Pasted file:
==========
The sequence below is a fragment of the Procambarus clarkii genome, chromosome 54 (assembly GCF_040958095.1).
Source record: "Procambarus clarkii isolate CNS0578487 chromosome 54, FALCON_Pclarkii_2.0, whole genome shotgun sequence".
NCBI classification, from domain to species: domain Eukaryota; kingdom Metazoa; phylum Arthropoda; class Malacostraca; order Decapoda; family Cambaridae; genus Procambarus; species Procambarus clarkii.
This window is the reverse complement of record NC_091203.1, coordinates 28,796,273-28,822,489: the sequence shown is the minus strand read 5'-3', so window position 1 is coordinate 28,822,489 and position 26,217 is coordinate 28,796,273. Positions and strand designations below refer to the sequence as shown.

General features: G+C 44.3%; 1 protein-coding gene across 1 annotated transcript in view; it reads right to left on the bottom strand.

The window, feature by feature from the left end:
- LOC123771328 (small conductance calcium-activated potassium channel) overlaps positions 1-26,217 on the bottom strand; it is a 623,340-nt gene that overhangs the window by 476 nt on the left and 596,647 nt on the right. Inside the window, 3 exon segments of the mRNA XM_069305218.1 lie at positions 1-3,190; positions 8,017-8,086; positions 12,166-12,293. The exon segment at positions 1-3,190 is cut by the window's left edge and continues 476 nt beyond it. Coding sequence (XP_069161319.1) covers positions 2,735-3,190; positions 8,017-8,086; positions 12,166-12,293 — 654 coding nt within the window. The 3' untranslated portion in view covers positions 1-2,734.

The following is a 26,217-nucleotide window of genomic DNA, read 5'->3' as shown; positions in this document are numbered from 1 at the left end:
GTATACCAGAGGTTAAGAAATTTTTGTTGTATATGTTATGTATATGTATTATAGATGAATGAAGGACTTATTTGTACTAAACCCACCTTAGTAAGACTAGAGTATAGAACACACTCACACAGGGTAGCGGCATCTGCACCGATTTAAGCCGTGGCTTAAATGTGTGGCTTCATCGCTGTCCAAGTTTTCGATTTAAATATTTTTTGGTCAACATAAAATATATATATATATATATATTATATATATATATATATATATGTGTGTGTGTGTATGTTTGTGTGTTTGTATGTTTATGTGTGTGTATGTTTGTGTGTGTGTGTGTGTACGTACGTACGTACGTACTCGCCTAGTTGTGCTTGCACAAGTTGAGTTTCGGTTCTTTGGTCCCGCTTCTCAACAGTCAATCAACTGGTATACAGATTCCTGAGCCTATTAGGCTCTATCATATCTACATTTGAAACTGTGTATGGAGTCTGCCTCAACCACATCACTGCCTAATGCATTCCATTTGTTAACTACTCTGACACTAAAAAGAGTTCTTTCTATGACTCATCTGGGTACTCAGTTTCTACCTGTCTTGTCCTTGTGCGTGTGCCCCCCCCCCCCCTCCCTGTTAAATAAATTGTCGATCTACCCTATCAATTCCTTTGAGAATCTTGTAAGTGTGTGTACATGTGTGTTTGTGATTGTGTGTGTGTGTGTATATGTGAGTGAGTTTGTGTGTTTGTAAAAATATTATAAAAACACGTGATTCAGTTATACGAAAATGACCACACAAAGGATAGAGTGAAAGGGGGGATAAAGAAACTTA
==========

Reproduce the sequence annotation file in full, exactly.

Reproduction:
The sequence below is a fragment of the Procambarus clarkii genome, chromosome 54 (assembly GCF_040958095.1).
Source record: "Procambarus clarkii isolate CNS0578487 chromosome 54, FALCON_Pclarkii_2.0, whole genome shotgun sequence".
NCBI classification, from domain to species: domain Eukaryota; kingdom Metazoa; phylum Arthropoda; class Malacostraca; order Decapoda; family Cambaridae; genus Procambarus; species Procambarus clarkii.
This window is the reverse complement of record NC_091203.1, coordinates 28,796,273-28,822,489: the sequence shown is the minus strand read 5'-3', so window position 1 is coordinate 28,822,489 and position 26,217 is coordinate 28,796,273. Positions and strand designations below refer to the sequence as shown.

General features: G+C 44.3%; 1 protein-coding gene across 1 annotated transcript in view; it reads right to left on the bottom strand.

The window, feature by feature from the left end:
- LOC123771328 (small conductance calcium-activated potassium channel) overlaps positions 1-26,217 on the bottom strand; it is a 623,340-nt gene that overhangs the window by 476 nt on the left and 596,647 nt on the right. Inside the window, 3 exon segments of the mRNA XM_069305218.1 lie at positions 1-3,190; positions 8,017-8,086; positions 12,166-12,293. The exon segment at positions 1-3,190 is cut by the window's left edge and continues 476 nt beyond it. Coding sequence (XP_069161319.1) covers positions 2,735-3,190; positions 8,017-8,086; positions 12,166-12,293 — 654 coding nt within the window. The 3' untranslated portion in view covers positions 1-2,734.

The following is a 26,217-nucleotide window of genomic DNA, read 5'->3' as shown; positions in this document are numbered from 1 at the left end:
GTATACCAGAGGTTAAGAAATTTTTGTTGTATATGTTATGTATATGTATTATAGATGAATGAAGGACTTATTTGTACTAAACCCACCTTAGTAAGACTAGAGTATAGAACACACTCACACAGGGTAGCGGCATCTGCACCGATTTAAGCCGTGGCTTAAATGTGTGGCTTCATCGCTGTCCAAGTTTTCGATTTAAATATTTTTTGGTCAACATAAAATATATATATATATATATATTATATATATATATATATATATGTGTGTGTGTGTATGTTTGTGTGTTTGTATGTTTATGTGTGTGTATGTTTGTGTGTGTGTGTGTGTACGTACGTACGTACGTACTCGCCTAGTTGTGCTTGCACAAGTTGAGTTTCGGTTCTTTGGTCCCGCTTCTCAACAGTCAATCAACTGGTATACAGATTCCTGAGCCTATTAGGCTCTATCATATCTACATTTGAAACTGTGTATGGAGTCTGCCTCAACCACATCACTGCCTAATGCATTCCATTTGTTAACTACTCTGACACTAAAAAGAGTTCTTTCTATGACTCATCTGGGTACTCAGTTTCTACCTGTCTTGTCCTTGTGCGTGTGCCCCCCCCCCCCCTCCCTGTTAAATAAATTGTCGATCTACCCTATCAATTCCTTTGAGAATCTTGTAAGTGTGTGTACATGTGTGTTTGTGATTGTGTGTGTGTGTGTATATGTGAGTGAGTTTGTGTGTTTGTAAAAATATTATAAAAACACGTGATTCAGTTATACGAAAATGACCACACAAAGGATAGAGTGAAAGGGGGGATAAAGAAACTTA